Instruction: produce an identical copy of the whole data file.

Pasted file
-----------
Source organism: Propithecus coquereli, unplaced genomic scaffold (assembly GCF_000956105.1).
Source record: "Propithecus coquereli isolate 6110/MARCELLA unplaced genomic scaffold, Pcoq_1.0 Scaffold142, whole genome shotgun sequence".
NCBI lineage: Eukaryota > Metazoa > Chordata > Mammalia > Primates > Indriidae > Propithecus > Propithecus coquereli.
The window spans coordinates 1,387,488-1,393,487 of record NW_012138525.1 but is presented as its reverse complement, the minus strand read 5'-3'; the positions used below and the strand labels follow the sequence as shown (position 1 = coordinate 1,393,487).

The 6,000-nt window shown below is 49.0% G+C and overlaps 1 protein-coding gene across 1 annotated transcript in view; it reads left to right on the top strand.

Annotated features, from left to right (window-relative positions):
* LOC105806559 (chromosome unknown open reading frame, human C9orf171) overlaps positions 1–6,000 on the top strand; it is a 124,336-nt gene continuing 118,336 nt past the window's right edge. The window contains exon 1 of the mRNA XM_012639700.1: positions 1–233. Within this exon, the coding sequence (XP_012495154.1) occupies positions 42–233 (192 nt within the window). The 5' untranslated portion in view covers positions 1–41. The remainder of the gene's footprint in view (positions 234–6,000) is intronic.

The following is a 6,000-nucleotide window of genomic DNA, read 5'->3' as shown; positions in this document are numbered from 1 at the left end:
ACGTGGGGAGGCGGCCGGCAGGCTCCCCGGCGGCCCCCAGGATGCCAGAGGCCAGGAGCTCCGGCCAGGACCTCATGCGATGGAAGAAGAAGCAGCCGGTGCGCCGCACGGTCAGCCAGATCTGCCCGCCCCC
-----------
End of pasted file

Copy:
Source organism: Propithecus coquereli, unplaced genomic scaffold (assembly GCF_000956105.1).
Source record: "Propithecus coquereli isolate 6110/MARCELLA unplaced genomic scaffold, Pcoq_1.0 Scaffold142, whole genome shotgun sequence".
NCBI lineage: Eukaryota > Metazoa > Chordata > Mammalia > Primates > Indriidae > Propithecus > Propithecus coquereli.
The window spans coordinates 1,387,488-1,393,487 of record NW_012138525.1 but is presented as its reverse complement, the minus strand read 5'-3'; the positions used below and the strand labels follow the sequence as shown (position 1 = coordinate 1,393,487).

The 6,000-nt window shown below is 49.0% G+C and overlaps 1 protein-coding gene across 1 annotated transcript in view; it reads left to right on the top strand.

Annotated features, from left to right (window-relative positions):
* LOC105806559 (chromosome unknown open reading frame, human C9orf171) overlaps positions 1–6,000 on the top strand; it is a 124,336-nt gene continuing 118,336 nt past the window's right edge. The window contains exon 1 of the mRNA XM_012639700.1: positions 1–233. Within this exon, the coding sequence (XP_012495154.1) occupies positions 42–233 (192 nt within the window). The 5' untranslated portion in view covers positions 1–41. The remainder of the gene's footprint in view (positions 234–6,000) is intronic.

The following is a 6,000-nucleotide window of genomic DNA, read 5'->3' as shown; positions in this document are numbered from 1 at the left end:
ACGTGGGGAGGCGGCCGGCAGGCTCCCCGGCGGCCCCCAGGATGCCAGAGGCCAGGAGCTCCGGCCAGGACCTCATGCGATGGAAGAAGAAGCAGCCGGTGCGCCGCACGGTCAGCCAGATCTGCCCGCCCCC